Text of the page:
Tolstoy, a veteran of wars himself, knew the reality of war, and how the church got caught up in the culture of war. He wanted everyone to wake up, take Jesus at his word, and set off on a new life of nonviolence, love, and peace.
“If peace has not been established, it is not because there does not exist among all people the universal desire for it,” he wrote. “It is not because there is no love for peace and the abhorrence of war, but only because there exists the cunning deceit by which people have been and are persuaded that peace is impossible and war indispensable.”
At the turn of the century, Mahatma Gandhi read Tolstoy’s works. And his favorite, he said, was The Kingdom of God Is Within You, written in 1893. It convinced Gandhi that, in the welter of human travail, God bestowed only one moral, spiritual, and practical path — the path of nonviolence.
He wrote to Tolstoy and a correspondence began. And Tolstoy immediately recognized the greatness of this unknown Hindu, stirring up trouble in South Africa. For Gandhi’s part, after Tolstoy’s death, he named his ashram after Tolstoy. Tolstoy, he wrote, is “the greatest apostle of nonviolence that the present age has produced.”
The czar in those days imposed compulsory military practice; so Tolstoy taught that Christians must stand against the state. Because the Russian church blessed that nation’s wars, Tolstoy taught that Christians must reject the church, too. He taught, rather, “Christian anarchy,” a nonviolence that refuses to cooperate with any institutional violence.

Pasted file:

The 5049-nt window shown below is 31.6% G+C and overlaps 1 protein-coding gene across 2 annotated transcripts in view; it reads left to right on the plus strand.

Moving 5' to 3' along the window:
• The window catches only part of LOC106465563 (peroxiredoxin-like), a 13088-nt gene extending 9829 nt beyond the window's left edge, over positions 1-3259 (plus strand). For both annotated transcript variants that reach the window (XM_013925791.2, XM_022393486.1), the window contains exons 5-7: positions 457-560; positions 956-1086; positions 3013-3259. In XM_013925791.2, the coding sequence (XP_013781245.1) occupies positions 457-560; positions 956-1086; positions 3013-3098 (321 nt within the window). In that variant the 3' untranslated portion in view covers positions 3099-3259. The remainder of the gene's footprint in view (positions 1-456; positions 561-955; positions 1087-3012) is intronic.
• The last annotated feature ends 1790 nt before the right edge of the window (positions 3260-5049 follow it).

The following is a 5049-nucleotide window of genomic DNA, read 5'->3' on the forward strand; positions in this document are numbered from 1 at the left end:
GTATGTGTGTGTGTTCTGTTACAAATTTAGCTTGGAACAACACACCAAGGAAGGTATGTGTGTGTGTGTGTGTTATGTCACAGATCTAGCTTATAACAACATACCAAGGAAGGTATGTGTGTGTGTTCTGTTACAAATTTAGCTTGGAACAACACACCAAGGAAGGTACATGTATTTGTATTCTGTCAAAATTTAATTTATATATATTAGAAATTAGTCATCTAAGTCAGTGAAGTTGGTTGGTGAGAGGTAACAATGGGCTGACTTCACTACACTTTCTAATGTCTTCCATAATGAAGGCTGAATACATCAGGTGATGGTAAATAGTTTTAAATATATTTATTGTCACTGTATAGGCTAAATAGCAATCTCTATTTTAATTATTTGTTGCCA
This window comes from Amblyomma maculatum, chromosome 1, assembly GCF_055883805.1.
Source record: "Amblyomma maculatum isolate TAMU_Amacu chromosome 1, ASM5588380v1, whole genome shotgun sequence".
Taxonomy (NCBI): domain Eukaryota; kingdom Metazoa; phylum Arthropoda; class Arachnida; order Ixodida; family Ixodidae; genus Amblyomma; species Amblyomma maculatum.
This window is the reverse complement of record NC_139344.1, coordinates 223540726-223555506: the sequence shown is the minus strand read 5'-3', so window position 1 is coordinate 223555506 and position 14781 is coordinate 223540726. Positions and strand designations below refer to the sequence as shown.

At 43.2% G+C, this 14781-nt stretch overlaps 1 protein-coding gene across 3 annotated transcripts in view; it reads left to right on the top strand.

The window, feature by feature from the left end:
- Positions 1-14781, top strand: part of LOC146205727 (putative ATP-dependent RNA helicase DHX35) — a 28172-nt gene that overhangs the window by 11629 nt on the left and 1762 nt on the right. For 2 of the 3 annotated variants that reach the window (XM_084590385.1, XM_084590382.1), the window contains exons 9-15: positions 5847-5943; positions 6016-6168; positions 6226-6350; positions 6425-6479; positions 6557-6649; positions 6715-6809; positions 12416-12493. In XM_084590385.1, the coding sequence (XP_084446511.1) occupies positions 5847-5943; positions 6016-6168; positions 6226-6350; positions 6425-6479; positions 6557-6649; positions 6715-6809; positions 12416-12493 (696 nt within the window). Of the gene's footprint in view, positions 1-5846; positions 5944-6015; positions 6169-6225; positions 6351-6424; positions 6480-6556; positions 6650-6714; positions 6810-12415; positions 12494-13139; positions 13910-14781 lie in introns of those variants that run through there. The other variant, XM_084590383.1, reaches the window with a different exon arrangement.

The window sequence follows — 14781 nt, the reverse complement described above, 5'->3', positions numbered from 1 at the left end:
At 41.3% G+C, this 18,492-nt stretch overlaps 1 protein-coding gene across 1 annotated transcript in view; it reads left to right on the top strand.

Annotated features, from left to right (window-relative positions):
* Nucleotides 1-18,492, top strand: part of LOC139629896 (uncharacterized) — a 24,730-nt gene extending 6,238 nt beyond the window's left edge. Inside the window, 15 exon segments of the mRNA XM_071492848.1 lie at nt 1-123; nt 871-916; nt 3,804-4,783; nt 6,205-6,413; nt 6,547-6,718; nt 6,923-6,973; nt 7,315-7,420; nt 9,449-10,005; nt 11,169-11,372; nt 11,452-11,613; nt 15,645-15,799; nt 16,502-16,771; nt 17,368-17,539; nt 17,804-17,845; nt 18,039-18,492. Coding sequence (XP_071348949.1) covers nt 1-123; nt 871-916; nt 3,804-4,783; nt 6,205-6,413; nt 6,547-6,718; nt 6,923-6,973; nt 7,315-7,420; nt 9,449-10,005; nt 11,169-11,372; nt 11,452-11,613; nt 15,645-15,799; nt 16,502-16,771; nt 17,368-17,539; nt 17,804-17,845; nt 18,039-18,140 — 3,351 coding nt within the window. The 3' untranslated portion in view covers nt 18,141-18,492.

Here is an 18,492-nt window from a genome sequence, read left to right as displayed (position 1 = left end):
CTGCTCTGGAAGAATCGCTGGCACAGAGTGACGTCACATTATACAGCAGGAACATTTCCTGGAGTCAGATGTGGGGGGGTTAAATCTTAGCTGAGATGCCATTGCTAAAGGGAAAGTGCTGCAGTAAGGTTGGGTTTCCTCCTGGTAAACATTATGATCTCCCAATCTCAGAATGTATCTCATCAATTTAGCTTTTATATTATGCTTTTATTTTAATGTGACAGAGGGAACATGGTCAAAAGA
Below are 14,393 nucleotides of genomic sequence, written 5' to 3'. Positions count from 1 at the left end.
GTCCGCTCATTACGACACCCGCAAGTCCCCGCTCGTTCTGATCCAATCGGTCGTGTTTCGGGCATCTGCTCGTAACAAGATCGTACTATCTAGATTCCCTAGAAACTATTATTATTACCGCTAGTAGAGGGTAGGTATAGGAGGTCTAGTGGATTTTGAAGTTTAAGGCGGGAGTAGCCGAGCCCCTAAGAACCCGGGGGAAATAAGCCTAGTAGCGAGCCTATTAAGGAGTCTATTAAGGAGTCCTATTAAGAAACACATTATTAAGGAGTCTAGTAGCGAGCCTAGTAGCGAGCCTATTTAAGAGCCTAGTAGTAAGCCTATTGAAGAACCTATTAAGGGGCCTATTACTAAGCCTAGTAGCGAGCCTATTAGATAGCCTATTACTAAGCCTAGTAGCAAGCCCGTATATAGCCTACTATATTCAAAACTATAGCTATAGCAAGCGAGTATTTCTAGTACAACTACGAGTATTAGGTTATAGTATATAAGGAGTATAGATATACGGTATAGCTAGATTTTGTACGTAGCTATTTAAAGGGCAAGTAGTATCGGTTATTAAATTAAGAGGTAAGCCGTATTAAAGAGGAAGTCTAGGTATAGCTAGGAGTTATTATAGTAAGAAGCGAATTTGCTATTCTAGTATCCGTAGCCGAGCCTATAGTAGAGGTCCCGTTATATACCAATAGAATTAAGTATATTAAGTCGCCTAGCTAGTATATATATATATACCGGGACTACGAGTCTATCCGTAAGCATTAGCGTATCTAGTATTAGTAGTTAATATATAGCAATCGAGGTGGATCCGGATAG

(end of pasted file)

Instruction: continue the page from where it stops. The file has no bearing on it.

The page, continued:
“His religion is an expensive one,” wrote social critic Kenneth Rexroth in his introduction to my copy ofThe Kingdom of God Is Within You. “If it were literally put into practice, organized society would collapse and it is open to question if it could ever be rebuilt afterwards. …
“Fiery apostles of nonviolence … do not make good colleagues or neighbors. Tolstoy was a crank, with all the weaknesses of a crank, but, as cranks sometimes are, he was far more right than the majority of people who profess to speak for the majority of all the other inarticulate human beings. He was a prophet. Prophets are supposed to be cranks.”
Tolstoy’s inspiration came from the U.S. abolitionists. William Lloyd Garrison’s son wrote to Tolstoy and sent him a copy of his father’s ground-breaking 1838 “Declaration of Non-resistance,” a manifesto on the abolition of war and the life of nonviolence, based on Matthew 5:39. Tolstoy begins The Kingdom of God Is Within You with Garrison’s text, including this: